(1790–1864), musician and musical librarian to George IV, was born in Kent of Polish-Jewish parents. A friend of Lord Byron, he persuaded him in 1814 to write a series of poems on Hebrew subjects, which he set to adaptations of ancient Jewish chants and titled Hebrew Melodies (1815). Deprived of patronage by Byron's flight from England in 1816 and the death of his pupil, Princess Charlotte, Nathan composed musical comedies and operatic pieces such as Sweethearts and Wives (1823) and The Alcaid (1824). His An Essay on the History and Theory of Music (1823) acquired a European reputation and in 1829 he edited Fugitive Pieces and Reminiscences of Lord Byron. By 1837 Nathan's financial state was precarious and, unable to obtain payment for secret services he had rendered William IV before his death, he left for Australia. In Sydney he rapidly acquired the status of leading musician and composed several odes to mark public events, including ‘Australia the Wide and Free’ (1842), ‘Currency Lasses’ (1846) and ‘Leichhardt's Grave’ (1846). In May 1847 his romantic opera Don John of Austria, the first opera to be composed and produced in Australia, was performed in the Victoria Theatre. Another Australian achievement of note is his miscellany The Southern Euphrosyne and Australian Miscellany (1849), which includes sections on Aboriginal music. Studies of Nathan include those by C.H. Bertie (1922) and O.S. Phillips (1940) and Catherine Mackerras's The Hebrew Melodist (1963).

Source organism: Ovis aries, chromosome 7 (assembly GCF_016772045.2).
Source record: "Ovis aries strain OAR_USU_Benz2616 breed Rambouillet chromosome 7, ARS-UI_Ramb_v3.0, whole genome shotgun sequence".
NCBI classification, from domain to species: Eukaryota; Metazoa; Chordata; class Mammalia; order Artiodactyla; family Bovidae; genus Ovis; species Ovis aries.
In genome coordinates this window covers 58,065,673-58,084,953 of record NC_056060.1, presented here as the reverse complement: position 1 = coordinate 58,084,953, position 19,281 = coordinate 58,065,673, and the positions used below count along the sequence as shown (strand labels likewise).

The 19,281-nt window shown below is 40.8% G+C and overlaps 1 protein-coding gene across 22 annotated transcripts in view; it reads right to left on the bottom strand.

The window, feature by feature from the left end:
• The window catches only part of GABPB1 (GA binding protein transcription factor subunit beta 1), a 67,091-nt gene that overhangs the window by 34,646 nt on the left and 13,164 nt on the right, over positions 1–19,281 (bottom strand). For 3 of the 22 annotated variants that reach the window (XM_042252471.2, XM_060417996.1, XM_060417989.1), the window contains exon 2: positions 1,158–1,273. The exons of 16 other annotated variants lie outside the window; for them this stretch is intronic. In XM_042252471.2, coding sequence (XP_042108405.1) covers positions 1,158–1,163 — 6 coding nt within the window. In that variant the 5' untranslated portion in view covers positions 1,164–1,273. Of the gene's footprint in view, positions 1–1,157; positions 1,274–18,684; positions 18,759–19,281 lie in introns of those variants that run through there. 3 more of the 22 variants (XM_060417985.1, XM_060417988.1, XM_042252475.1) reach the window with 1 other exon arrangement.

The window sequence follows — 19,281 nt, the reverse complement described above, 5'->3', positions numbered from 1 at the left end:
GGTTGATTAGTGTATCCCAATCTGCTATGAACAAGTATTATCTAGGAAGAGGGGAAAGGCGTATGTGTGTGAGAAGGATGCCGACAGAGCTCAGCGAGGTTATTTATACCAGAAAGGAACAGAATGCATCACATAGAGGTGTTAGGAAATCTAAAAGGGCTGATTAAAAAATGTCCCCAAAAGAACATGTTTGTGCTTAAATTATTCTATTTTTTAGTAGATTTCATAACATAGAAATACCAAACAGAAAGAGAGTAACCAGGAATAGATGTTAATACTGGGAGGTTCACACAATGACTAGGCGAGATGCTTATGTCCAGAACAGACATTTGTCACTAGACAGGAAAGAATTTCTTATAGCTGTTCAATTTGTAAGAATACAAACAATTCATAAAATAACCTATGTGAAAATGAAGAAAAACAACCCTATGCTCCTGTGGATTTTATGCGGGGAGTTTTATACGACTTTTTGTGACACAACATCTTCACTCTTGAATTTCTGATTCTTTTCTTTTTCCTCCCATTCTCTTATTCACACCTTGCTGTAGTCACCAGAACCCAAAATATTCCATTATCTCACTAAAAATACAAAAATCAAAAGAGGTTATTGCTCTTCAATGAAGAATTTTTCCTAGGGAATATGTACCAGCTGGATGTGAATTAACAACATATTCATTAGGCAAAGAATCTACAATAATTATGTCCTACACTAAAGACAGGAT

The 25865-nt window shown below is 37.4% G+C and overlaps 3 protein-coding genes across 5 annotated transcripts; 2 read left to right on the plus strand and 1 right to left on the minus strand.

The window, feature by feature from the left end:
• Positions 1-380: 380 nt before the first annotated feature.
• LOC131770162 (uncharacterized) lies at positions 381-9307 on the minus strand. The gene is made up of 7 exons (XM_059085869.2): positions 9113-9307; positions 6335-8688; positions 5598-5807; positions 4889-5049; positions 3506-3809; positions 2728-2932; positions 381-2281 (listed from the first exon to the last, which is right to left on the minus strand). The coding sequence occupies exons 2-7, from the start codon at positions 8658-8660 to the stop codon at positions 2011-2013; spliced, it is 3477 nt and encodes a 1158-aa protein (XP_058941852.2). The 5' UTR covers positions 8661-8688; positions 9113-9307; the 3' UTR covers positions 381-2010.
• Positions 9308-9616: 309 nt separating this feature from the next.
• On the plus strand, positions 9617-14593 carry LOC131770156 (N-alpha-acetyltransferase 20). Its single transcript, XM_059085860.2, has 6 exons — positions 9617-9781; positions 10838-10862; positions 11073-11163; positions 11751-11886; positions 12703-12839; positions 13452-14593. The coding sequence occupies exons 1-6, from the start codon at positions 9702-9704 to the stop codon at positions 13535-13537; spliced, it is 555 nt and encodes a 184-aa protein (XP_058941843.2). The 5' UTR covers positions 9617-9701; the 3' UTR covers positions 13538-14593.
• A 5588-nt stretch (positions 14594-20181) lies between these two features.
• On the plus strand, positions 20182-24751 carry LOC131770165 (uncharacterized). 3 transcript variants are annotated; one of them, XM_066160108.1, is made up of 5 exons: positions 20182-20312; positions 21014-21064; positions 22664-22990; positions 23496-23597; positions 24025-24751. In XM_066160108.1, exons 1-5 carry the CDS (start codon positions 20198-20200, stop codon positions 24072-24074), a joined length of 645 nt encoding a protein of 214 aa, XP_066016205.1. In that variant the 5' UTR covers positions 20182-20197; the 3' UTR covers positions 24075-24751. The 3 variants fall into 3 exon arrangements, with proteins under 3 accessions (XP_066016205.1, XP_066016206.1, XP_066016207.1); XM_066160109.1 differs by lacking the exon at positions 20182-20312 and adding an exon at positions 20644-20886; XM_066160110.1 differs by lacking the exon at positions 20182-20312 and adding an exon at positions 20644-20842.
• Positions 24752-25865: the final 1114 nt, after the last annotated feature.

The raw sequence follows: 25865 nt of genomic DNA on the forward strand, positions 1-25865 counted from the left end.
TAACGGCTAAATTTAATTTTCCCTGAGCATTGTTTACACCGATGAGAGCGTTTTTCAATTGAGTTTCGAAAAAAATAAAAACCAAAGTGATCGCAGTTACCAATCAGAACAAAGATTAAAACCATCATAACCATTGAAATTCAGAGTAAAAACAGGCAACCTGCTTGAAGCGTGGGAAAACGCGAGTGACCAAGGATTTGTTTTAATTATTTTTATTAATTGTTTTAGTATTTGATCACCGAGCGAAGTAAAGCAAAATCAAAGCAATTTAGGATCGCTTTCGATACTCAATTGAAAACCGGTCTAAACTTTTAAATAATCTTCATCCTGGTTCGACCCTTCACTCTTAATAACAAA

From The Oxford Companion to Australian Literature in Oxford Reference.